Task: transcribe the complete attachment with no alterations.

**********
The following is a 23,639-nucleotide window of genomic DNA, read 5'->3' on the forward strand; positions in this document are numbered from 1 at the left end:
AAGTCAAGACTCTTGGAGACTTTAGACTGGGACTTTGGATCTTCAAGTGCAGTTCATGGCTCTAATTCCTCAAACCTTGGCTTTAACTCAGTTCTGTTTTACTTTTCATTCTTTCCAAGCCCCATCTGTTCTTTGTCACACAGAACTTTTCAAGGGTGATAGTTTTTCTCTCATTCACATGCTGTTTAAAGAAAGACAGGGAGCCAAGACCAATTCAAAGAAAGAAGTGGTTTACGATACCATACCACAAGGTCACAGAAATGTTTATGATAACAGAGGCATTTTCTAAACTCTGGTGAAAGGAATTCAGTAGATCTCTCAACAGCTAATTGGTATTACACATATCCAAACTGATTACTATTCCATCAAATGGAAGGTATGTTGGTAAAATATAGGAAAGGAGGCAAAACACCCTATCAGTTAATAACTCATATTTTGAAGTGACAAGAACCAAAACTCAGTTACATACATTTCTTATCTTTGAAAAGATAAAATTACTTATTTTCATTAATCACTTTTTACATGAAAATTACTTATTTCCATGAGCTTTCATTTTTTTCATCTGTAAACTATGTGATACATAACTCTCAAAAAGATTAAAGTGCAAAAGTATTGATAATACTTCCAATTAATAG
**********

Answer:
The following is a 23,639-nucleotide window of genomic DNA, read 5'->3' on the forward strand; positions in this document are numbered from 1 at the left end:
AAGTCAAGACTCTTGGAGACTTTAGACTGGGACTTTGGATCTTCAAGTGCAGTTCATGGCTCTAATTCCTCAAACCTTGGCTTTAACTCAGTTCTGTTTTACTTTTCATTCTTTCCAAGCCCCATCTGTTCTTTGTCACACAGAACTTTTCAAGGGTGATAGTTTTTCTCTCATTCACATGCTGTTTAAAGAAAGACAGGGAGCCAAGACCAATTCAAAGAAAGAAGTGGTTTACGATACCATACCACAAGGTCACAGAAATGTTTATGATAACAGAGGCATTTTCTAAACTCTGGTGAAAGGAATTCAGTAGATCTCTCAACAGCTAATTGGTATTACACATATCCAAACTGATTACTATTCCATCAAATGGAAGGTATGTTGGTAAAATATAGGAAAGGAGGCAAAACACCCTATCAGTTAATAACTCATATTTTGAAGTGACAAGAACCAAAACTCAGTTACATACATTTCTTATCTTTGAAAAGATAAAATTACTTATTTTCATTAATCACTTTTTACATGAAAATTACTTATTTCCATGAGCTTTCATTTTTTTCATCTGTAAACTATGTGATACATAACTCTCAAAAAGATTAAAGTGCAAAAGTATTGATAATACTTCCAATTAATAG